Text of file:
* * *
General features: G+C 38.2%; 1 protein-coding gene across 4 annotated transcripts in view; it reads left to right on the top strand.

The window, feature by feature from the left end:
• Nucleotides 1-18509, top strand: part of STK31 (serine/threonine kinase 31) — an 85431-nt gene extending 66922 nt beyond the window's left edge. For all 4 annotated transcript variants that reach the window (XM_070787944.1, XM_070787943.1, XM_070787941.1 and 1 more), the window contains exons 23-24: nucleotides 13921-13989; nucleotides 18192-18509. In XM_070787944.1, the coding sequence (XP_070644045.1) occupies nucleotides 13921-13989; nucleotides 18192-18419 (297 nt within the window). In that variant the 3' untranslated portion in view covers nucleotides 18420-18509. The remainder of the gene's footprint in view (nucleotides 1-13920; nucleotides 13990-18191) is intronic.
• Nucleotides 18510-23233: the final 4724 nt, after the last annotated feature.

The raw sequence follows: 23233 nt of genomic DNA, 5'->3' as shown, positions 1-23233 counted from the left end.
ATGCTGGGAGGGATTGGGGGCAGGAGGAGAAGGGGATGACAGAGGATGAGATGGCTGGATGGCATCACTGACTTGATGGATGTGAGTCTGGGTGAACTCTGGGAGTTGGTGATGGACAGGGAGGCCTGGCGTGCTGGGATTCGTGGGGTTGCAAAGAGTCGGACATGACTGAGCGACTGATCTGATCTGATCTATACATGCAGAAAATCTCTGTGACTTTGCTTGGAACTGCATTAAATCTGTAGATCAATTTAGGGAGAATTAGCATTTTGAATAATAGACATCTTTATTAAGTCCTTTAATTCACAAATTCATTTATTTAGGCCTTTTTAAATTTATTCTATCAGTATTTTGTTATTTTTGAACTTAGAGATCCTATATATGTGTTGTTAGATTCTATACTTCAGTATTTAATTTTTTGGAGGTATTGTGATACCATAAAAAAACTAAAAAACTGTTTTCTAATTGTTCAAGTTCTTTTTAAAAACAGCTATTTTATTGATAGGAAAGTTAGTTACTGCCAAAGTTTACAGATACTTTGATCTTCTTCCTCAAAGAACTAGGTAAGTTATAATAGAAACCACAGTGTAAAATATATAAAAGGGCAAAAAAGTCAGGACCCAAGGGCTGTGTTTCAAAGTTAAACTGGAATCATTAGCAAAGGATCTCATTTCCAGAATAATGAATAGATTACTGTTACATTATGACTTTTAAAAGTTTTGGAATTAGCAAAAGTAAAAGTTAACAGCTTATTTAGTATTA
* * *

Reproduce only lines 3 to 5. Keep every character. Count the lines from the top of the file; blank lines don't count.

• Nucleotides 1-18509, top strand: part of STK31 (serine/threonine kinase 31) — an 85431-nt gene extending 66922 nt beyond the window's left edge. For all 4 annotated transcript variants that reach the window (XM_070787944.1, XM_070787943.1, XM_070787941.1 and 1 more), the window contains exons 23-24: nucleotides 13921-13989; nucleotides 18192-18509. In XM_070787944.1, the coding sequence (XP_070644045.1) occupies nucleotides 13921-13989; nucleotides 18192-18419 (297 nt within the window). In that variant the 3' untranslated portion in view covers nucleotides 18420-18509. The remainder of the gene's footprint in view (nucleotides 1-13920; nucleotides 13990-18191) is intronic.
• Nucleotides 18510-23233: the final 4724 nt, after the last annotated feature.

The raw sequence follows: 23233 nt of genomic DNA, 5'->3' as shown, positions 1-23233 counted from the left end.